Tonight it’s a solo (get it? No? Bear with me, you will…) outing to the Basement to see a gig that came highly recommended by a certain D Lucas.
The evening opened with three songs from Peter Marshall & The Lomos, who were playing twenty-four gigs in twenty-four hours around York, raising money for SASH. Now, the endeavour itself is a brave enough thing to attempt but when you are basically gate-crashing a gig which is almost the complete opposite of your own style of music, it takes on a much higher degree of courage. However, the comedy stylings of this due managed to raise a few chuckles, an appreciative round of applause and, most importantly, a bit of cash. Well done, lads.
Next on stage was Joe Solo (now do you get it?), an untraditional folk singer from Scarborough (via somewhere a little further North-East, if his accent is anything to go by). An ex-punk, Joe was, according to his wife, destined to be a protest singer because he was always moaning. Strapping on or inserting (into his shoe…) various bits of percussion and adding a bit of harmonica imbues Joe with a bit of a one-man-band vibe and added a bit more interest to the man and guitar act. Coming across between songs as unassuming and slightly bewildered, Joe has a distinctive singing voice and the songs performed tonight were good enough for me to buy copies of the two CDs he had on sale. Highlight was a true modern folk song, written by Graham Moore, called Tom Paine’s Bones, about this fellow.
The ever-reliable and always excellent GT Turbo was next up with a short set comprising of Leaving Victoria, Sweet Sorrow Surrender, Smoking In My Backyard, Dead Man’s Suit and a new song (to me, anyway) Father Time, for which he was joined by Vin North on harmonica. I was going to say that some of my favourites were included but, being honest, I’ve yet to hear song from GT that I don’t like. There’s not too much I can add to what I’ve said about GT in the past – his songs show variety, are brilliantly written and instantly catchy. I urge you to at least give his album, The Ship That Sailed, a try.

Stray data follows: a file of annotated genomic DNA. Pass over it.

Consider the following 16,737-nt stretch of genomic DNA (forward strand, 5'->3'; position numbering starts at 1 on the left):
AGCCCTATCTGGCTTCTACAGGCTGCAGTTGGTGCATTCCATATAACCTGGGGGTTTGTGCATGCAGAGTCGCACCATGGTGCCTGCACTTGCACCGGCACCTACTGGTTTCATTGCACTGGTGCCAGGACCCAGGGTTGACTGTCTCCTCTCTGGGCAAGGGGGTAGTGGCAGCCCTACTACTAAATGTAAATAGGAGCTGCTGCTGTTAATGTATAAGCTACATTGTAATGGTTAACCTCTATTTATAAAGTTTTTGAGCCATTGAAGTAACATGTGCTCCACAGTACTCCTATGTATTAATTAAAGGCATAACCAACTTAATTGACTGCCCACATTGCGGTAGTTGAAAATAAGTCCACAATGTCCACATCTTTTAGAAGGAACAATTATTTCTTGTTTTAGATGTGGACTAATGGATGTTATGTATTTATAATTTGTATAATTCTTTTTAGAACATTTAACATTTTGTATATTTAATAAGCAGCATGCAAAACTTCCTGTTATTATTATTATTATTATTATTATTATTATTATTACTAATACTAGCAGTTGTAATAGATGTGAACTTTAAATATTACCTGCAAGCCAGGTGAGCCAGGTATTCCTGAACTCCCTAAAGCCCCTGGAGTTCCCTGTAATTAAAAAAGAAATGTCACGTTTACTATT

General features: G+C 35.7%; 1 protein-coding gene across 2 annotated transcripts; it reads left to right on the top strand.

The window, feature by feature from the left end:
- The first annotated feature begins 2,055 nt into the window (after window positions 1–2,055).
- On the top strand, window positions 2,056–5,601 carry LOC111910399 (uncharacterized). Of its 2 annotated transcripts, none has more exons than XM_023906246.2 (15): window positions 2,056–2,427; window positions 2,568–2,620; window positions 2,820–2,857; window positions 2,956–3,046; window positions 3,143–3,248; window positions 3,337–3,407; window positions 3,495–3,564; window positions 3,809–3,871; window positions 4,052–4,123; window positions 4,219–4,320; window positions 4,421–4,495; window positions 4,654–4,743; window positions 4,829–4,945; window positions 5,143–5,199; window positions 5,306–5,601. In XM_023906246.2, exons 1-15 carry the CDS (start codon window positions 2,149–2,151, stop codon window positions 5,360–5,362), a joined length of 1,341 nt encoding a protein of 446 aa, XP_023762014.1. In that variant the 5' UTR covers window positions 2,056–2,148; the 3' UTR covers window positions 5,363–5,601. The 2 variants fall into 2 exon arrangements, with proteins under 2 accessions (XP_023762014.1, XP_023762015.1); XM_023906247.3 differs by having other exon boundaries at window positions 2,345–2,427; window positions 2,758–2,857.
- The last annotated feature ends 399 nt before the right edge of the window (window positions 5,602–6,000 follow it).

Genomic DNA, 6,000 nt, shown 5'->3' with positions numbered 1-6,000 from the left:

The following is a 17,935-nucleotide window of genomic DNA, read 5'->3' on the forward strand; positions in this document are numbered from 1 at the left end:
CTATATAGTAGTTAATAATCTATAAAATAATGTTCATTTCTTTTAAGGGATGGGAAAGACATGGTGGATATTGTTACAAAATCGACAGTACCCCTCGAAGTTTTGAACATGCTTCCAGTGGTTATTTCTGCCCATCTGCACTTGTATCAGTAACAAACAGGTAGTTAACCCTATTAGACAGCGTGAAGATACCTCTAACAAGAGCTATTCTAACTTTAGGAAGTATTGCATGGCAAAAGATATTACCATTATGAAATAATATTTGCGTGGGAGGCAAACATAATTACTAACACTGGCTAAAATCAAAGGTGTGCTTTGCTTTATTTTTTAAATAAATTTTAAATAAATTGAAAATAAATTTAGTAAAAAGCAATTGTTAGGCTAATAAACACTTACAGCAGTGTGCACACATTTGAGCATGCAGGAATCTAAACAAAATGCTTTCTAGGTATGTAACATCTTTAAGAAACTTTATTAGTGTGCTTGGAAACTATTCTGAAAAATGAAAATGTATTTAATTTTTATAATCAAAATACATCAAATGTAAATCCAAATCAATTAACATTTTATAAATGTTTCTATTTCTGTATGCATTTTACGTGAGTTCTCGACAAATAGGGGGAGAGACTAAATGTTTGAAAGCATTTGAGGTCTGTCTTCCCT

Finally tonight’s headline act, Otis Gibbs, took to the stage. He’d been wandering around the inevitably small crowd, shaking hands and taking requests during the evening. I can’t possibly do justice to the man by trying to summarise the bio from his website so, if you are interested, click on the link above and head for the Press Pack. Looking like a cleaned up hobo (no offense, Otis) and sounding like a rougher, acoustic Springsteen, Otis treated us to a set of wonderful alternative country style songs, mixed with some comic asides about growing up in what he thought was an artist colony (“it turned out we were just hillbillies…”), playing at an anti-war rally and being born (“I came out bearded, tatooed and asking for my hat”) . Songs included I Walked Out In The River, The Town That Killed Kennedy, Where Only The Grave Are Real and Kansas City, from his new album Joe Hill’s Ashes (duly purchased and loving it…), as well as Small Town Saturday Night, the brilliant Caroline and One Day Our Whispers. The inevitable encore was performed unplugged and off stage, with Otis wandering around the audience while playing. Superb.